A mixture of 2.01 g of 2 (1 mmol) and 2 mmol of aryl aldehyde in 10 cm3 of tert-BuOH was heatedunder reflux for 30 min. Potassium tert-butoxide (12 mmol) was then added and the heating continuedfor additional 4 h. The reaction mixture was worked up as described in A(ii) above.
4-[(2-Ethoxybenzylidene)amino]-2-methyl-5-propyl-2H-pyrazole-3-carboxylic acid amide(3a, C17H22N4O2) Yield 93%; mp 153–154C; 1H NMR (CDCl3):  ¼ 1.03 (t, J ¼ 7.3 Hz, –CH2CH2CH3), 1.47 (t,J ¼ 7.0 Hz, –OCH2CH3), 1.75 (m, –CH2CH CH J ¼ 7.0 Hz, –OCH2CH3), 4.20 (s, N1–CH3), 5.91 (bs, –NHH), 7.00–7.94 (m, C6H4), 8.77 (bs, –NHH),9.04 (s, –N¼CH–Ar); MS–EI: m=z ¼ 314 (Mþ).
4-[(3-Fluorobenzylidene)amino]-2-methyl-5-propyl-2H-pyrazole-3-carboxylic acid amide(3b, C15H17FN4O) Yield 97%; mp 135–136C; 1H NMR (CDCl3):  ¼ 1.02 (t, J ¼ 7.3 Hz, –CH2CH2CH3), 1.75(m, –CH2CH2CH3), 2.73 (t, J ¼ 7.6 Hz, –CH2CH2CH3), 4.21 (s, N1–CH3), 5.96 (bs, –NHH), 7.16–7.57 (m, C6H4), 8.44 (bs, 1H, –NHH), 8.53 (s, –N¼CH–Ar); MS–EI: m=z ¼ 288 (Mþ).
4-[(4-Fluorobenzylidene)amino]-2-methyl-5-propyl-2H-pyrazole-3-carboxylic acid amide(3c, C15H17FN4O) Yield 89%; mp 125–127C; 1H NMR (CDCl3):  ¼ 1.04 (t, J ¼ 7.3 Hz, –CH2CH2CH3), 1.72(m, –CH2CH2CH3), 2.72 (t, J ¼ 7.6 Hz, –CH2CH2CH3), 4.19 (s, N1–CH3), 6.04 (bs, –NHH), 7.30–7.84 (m, C6H4), 8.44 (bs, 1H, –NHH), 8.51 (s, –N¼CH–Ar); MS–EI: m=z ¼ 288 (Mþ).
2-Methyl-5-propyl-4-[(pyridin-2-ylmethylene)amino]-2H-pyrazole-3-carboxylic acid amide(3d, C14H17N5O) Yield 90%; mp 155–156C; 1H NMR (CDCl3):  ¼ 1.02 (t, J ¼ 7.3 Hz, –CH2CH2CH3), 1.78(m, –CH2CH2CH3), 2.79 (t, J ¼ 7.6 Hz, –CH2CH2CH3), 4.22 (s, N1–CH3), 6.30 (bs, –NHH), 7.39(ddd, J ¼ 1.2, 4.9, 7.6 Hz, 1H-py), 7.82 (ddd, J ¼ 1.8, 7.6, 8.1 Hz, 1H-py), 8.02 (ddd, J ¼ 0.9, 1.2,8.1 Hz, 1H-py), 8.73 (ddd, J ¼ 0.9, 1.5, 4.9 Hz, 1H-py), 8.57 (bs, –NHH), 8.69 (s, –N¼CH–Ar);MS–EI: m=z ¼ 271 (Mþ).
2-Methyl-5-propyl-4-[(thien-2-ylmethylene)amino]-2H-pyrazole-3-carboxylic acid amide(3e, C13H16N4OS) Yield 94%; mp 150–151C; 1H NMR (CDCl3):  ¼ 1.02 (t, J ¼ 7.3 Hz, –CH2CH2CH3), 1.75(m, –CH2CH2CH3), 2.77 (t, J ¼ 7.6 Hz, –CH2CH2CH3), 4.19 (s, N1–CH3), 5.76 (bs, –NHH), 7.16(dd, J ¼ 3.7, 4.9 Hz, 1H-th), 7.47 (dd, J ¼ 0.9, 3.7 Hz, 1H-th), 7.52 (dd, J ¼ 0.9, 4.9 Hz, 1H-th), 8.53(bs, –NHH), 8.64 (s, –N¼CH–Ar); MS–EI: m=z ¼ 276 (Mþ).
4-[(Furan-2-ylmethylene)amino]-2-methyl-5-propyl-2H-pyrazole-3-carboxylic acid amide(3f, C13H16N4O2) Yield 94%; mp 172–173C; 1H NMR (CDCl3):  ¼ 1.01 (t, J ¼ 7.3 Hz, –CH2CH2CH3), 1.74(m, –CH2CH2CH3), 2.73 (t, J ¼ 7.6 Hz, –CH2CH2CH3), 4.19 (s, N1–CH3), 5.84 (bs, –NHH), 6.58(dd, J ¼ 1.8, 3.4 Hz, 1H-fu), 6.92 (dd, J ¼ 0.6, 3.4 Hz, 1H-fu), 7.62 (d, J ¼ 1.8 Hz, 1H-fu), 8.78 (bs,–NHH), 8.34 (s, –N¼CH–Ar); MS–EI: m=z ¼ 260 (Mþ).
5-(2-Ethoxyphenyl)-1-methyl-3-propyl-1,6-dihydropyrazolo[4,3-d]pyrimidin-7-one(4a, C17H20N4O2) Yield 85%; mp 144–145C; 1H NMR (CDCl3):  ¼ 1.04 (t, J ¼ 7.3 Hz, –CH2CH2CH3), 1.60 (t,J ¼ 7.0 Hz, –OCH2CH3), 1.88 (m, –CH2CH2CH3), 2.93 (t, J ¼ 7.9 Hz, –CH2CH2CH3), 4.30 (q,J ¼ 7.0 Hz, –OCH2CH3), 4.27 (s, N1–CH3), 7.03–8.46 (m, C6H4), 11.13 (bs, –NH); MS–EI:m=z ¼ 260 (Mþ).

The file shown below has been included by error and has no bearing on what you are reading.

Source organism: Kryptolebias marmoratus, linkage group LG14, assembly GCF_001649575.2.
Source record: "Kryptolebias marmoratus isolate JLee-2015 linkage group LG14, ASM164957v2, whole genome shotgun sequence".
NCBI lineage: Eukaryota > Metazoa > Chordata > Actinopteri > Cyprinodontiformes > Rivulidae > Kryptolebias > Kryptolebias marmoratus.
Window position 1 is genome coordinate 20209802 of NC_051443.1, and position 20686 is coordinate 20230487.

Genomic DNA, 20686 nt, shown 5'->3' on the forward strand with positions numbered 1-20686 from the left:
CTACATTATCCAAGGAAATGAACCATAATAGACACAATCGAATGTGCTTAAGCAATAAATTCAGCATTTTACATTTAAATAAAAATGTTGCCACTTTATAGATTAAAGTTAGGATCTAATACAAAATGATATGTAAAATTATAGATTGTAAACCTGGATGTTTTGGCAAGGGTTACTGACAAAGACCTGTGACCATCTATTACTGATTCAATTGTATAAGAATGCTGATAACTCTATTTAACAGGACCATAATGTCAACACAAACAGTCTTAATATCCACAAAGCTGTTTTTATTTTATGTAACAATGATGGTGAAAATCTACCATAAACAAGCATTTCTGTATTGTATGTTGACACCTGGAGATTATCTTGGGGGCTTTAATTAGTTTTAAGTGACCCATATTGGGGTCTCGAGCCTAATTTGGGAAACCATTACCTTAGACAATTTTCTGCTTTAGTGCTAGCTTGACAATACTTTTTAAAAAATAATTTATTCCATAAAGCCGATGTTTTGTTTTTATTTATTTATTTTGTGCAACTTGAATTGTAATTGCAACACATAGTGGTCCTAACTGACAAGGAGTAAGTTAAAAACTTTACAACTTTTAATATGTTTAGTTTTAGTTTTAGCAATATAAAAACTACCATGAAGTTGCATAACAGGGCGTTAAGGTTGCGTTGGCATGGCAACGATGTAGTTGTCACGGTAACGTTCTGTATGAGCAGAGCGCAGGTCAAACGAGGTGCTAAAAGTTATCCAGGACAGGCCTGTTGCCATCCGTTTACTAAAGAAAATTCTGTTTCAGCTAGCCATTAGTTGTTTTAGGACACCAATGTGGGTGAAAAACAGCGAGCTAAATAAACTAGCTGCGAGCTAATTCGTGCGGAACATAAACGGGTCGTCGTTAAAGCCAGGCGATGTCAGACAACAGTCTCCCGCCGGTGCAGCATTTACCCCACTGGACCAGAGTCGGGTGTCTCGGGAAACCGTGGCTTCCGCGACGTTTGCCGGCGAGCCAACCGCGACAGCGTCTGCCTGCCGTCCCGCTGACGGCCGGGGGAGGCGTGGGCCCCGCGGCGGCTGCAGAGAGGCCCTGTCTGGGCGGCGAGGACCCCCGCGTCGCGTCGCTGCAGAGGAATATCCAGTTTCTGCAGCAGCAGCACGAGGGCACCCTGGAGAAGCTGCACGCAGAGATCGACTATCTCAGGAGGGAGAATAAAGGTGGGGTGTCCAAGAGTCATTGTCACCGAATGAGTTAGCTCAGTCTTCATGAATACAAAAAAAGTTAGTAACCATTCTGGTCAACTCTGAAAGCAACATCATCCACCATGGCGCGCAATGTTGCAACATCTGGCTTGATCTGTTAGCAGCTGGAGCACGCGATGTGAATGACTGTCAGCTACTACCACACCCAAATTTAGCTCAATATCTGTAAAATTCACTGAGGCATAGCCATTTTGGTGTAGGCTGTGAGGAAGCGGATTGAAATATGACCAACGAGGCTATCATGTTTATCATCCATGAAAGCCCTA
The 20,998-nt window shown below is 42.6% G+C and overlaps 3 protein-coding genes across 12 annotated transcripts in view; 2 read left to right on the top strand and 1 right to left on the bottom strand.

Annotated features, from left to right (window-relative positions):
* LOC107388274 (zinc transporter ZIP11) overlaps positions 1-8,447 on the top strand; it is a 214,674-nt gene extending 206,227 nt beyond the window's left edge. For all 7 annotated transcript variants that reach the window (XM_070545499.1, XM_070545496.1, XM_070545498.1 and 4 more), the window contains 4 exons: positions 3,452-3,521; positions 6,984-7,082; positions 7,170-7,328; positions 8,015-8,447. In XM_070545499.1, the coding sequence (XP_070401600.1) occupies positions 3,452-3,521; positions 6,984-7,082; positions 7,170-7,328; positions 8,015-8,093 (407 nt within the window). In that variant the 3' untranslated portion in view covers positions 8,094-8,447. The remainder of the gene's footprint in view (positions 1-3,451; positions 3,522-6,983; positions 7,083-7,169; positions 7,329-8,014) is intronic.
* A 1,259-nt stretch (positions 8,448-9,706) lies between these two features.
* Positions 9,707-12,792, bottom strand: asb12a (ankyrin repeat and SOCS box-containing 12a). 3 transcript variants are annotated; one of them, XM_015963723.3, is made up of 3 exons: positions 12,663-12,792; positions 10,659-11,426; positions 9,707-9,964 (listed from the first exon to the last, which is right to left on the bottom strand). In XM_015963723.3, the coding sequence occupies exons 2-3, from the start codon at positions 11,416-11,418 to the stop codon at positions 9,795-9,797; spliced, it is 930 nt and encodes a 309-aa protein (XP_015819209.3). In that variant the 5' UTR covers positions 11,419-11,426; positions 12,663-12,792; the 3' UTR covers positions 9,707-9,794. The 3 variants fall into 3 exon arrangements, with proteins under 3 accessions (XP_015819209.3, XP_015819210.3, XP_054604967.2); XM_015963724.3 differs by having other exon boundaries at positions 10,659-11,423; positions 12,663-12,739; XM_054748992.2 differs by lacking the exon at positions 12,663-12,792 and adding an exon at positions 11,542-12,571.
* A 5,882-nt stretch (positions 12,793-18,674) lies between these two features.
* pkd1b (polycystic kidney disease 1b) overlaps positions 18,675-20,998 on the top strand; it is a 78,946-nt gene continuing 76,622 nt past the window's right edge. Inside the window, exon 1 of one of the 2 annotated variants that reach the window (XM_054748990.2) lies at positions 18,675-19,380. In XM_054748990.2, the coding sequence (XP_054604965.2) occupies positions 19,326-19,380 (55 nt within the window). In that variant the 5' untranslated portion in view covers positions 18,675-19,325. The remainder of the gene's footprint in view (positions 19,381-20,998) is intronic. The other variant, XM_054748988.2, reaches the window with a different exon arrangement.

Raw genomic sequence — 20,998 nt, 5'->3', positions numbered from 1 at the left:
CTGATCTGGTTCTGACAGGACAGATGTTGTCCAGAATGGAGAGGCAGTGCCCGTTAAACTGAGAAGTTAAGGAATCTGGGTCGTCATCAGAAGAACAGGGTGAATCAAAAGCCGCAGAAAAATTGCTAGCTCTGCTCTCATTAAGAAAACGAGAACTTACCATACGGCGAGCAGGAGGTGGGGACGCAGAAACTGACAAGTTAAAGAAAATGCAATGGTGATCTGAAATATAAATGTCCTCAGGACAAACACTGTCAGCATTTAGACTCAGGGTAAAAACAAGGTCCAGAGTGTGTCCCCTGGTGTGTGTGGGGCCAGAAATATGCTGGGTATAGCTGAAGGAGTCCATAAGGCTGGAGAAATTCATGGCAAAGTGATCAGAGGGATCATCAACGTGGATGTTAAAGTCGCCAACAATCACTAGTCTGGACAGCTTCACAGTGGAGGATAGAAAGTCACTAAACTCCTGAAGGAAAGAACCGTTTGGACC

An Efficient One-Pot Synthesis of Pyrazolopyrimidines 5-(3-Fluorophenyl)-1-methyl-3-propyl-1,6-dihydropyrazolo[4,3-d]pyrimidin-7-one(4b, C15H15FN4O) Yield 89%; mp 188–190C; 1H NMR (CDCl3):  ¼ 1.02 (t, J ¼ 7.3 Hz, –CH2CH2CH3), 1.75(m, –CH2CH2CH3), 2.73 (t, J ¼ 7.6 Hz, –CH2CH2CH3), 4.21 (s, N1–CH3), 7.16–7.57 (m, C6H4),11.75 (bs, –NH); MS–EI: m=z ¼ 286 (Mþ).
5-(4-Fluorophenyl)-1-methyl-3-propyl-1,6-dihydropyrazolo[4,3-d]pyrimidin-7-one(4c, C15H15FN4O) Yield 91%; mp 241–242C; 1H NMR (CDCl3):  ¼ 1.02 (t, J ¼ 7.3 Hz, –CH2CH2CH3), 1.85(m, –CH2CH2CH3), 2.89 (t, J ¼ 7.4 Hz, –CH2CH2CH3), 4.25 (s, N1–CH3), 7.17–8.15 (m, C6H4),11.75 (bs, –NH); MS–EI: m=z ¼ 286 (Mþ).
1-Methyl-3-propyl-5-pyridin-2-yl-1,6-dihydropyrazolo[4,3-d]pyrimidin-7-one(4d, C14H15N5O) Yield 86%; mp 156–157C; 1H NMR (CDCl3):  ¼ 1.04 (t, J ¼ 7.3 Hz, –CH2CH2CH3), 1.85(m, –CH2CH2CH3), 2.93 (t, J ¼ 7.6 Hz, –CH2CH2CH3), 4.29 (s, N1–CH3), 7.42 (ddd, J ¼ 1.2, 4.9,7.6 Hz, 1H-py), 7.88 (ddd, J ¼ 1.5, 7.6, 7.9 Hz, 1H-py), 8.49 (ddd, J ¼ 0.9, 1.2, 7.9 Hz, 1H-py), 8.62(ddd, J ¼ 0.9, 1.5, 4.9 Hz, 1H-py), 10.91 (bs, –NH), 8.69; MS–EI: m=z ¼ 269 (Mþ).
1-Methyl-3-propyl-5-thien-2-yl-1,6-dihydropyrazolo[4,3-d]pyrimidin-7-one(4e, C13H14N4OS) Yield 82%; mp 249–250C; 1H NMR (CDCl3):  ¼ 0.99 (t, J ¼ 7.3 Hz, –CH2CH2CH3), 1.80(m, –CH2CH2CH3), 2.81 (t, J ¼ 7.5 Hz, –CH2CH2CH3), 4.19 (s, N1–CH3), 7.10 (dd, J ¼ 4.0,5.2 Hz, 1H-th), 7.54 (dd, J ¼ 0.9, 5.2 Hz, 1H-th), 8.07 (dd, J ¼ 0.9, 4.0 Hz, 1H-th), 12.31 (bs, –NH);MS–EI: m=z ¼ 269 (Mþ).
5-Furan-2-yl-1-Methyl-3-propylyl-1,6-dihydropyrazolo[4,3-d]pyrimidin-7-one(4f, C13H14N4O2) Yield 86%; mp 228–229C; 1H NMR (CDCl3):  ¼ 0.97 (t, J ¼ 7.3 Hz, –CH2CH2CH3), 1.78(m, –CH2CH2CH3), 2.79 (t, J ¼ 7.5 Hz, –CH2CH2CH3), 4.17 (s, N1–CH3), 6.62 (dd, J ¼ 1.8,3.6 Hz, 1H-fu), 7.48 (dd, J ¼ 0.8, 3.5 Hz, 1H-fu), 7.82 (dd, J ¼ 0.8, 1.8 Hz, 1H-fu), 12.30 (bs, –NH);MS–EI: m=z ¼ 258 (Mþ).
We are grateful to the Hashemite University for financial support. We express our gratitude to Inter-nationales B€ ulich, for a fellowship granted to Dr. R. J. A.-J.